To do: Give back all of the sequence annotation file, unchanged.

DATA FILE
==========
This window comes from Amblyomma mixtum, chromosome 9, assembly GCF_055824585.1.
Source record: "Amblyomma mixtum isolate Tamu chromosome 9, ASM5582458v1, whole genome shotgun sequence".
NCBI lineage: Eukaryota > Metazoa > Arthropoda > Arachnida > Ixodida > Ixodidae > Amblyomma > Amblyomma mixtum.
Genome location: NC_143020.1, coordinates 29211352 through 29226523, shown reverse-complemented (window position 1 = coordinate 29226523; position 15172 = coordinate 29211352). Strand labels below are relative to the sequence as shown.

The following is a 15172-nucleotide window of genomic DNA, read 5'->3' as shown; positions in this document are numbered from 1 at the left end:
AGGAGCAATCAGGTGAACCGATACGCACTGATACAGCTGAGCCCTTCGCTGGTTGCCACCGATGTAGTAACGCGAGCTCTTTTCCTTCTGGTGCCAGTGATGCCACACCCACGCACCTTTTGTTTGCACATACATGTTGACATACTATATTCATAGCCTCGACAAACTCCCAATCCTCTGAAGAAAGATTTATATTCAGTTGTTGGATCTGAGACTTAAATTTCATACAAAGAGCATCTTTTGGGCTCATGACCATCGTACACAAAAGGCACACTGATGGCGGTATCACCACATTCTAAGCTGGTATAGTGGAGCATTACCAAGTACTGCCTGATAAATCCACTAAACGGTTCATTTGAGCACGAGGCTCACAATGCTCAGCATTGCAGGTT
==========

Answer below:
This window comes from Amblyomma mixtum, chromosome 9, assembly GCF_055824585.1.
Source record: "Amblyomma mixtum isolate Tamu chromosome 9, ASM5582458v1, whole genome shotgun sequence".
NCBI lineage: Eukaryota > Metazoa > Arthropoda > Arachnida > Ixodida > Ixodidae > Amblyomma > Amblyomma mixtum.
Genome location: NC_143020.1, coordinates 29211352 through 29226523, shown reverse-complemented (window position 1 = coordinate 29226523; position 15172 = coordinate 29211352). Strand labels below are relative to the sequence as shown.

The following is a 15172-nucleotide window of genomic DNA, read 5'->3' as shown; positions in this document are numbered from 1 at the left end:
AGGAGCAATCAGGTGAACCGATACGCACTGATACAGCTGAGCCCTTCGCTGGTTGCCACCGATGTAGTAACGCGAGCTCTTTTCCTTCTGGTGCCAGTGATGCCACACCCACGCACCTTTTGTTTGCACATACATGTTGACATACTATATTCATAGCCTCGACAAACTCCCAATCCTCTGAAGAAAGATTTATATTCAGTTGTTGGATCTGAGACTTAAATTTCATACAAAGAGCATCTTTTGGGCTCATGACCATCGTACACAAAAGGCACACTGATGGCGGTATCACCACATTCTAAGCTGGTATAGTGGAGCATTACCAAGTACTGCCTGATAAATCCACTAAACGGTTCATTTGAGCACGAGGCTCACAATGCTCAGCATTGCAGGTT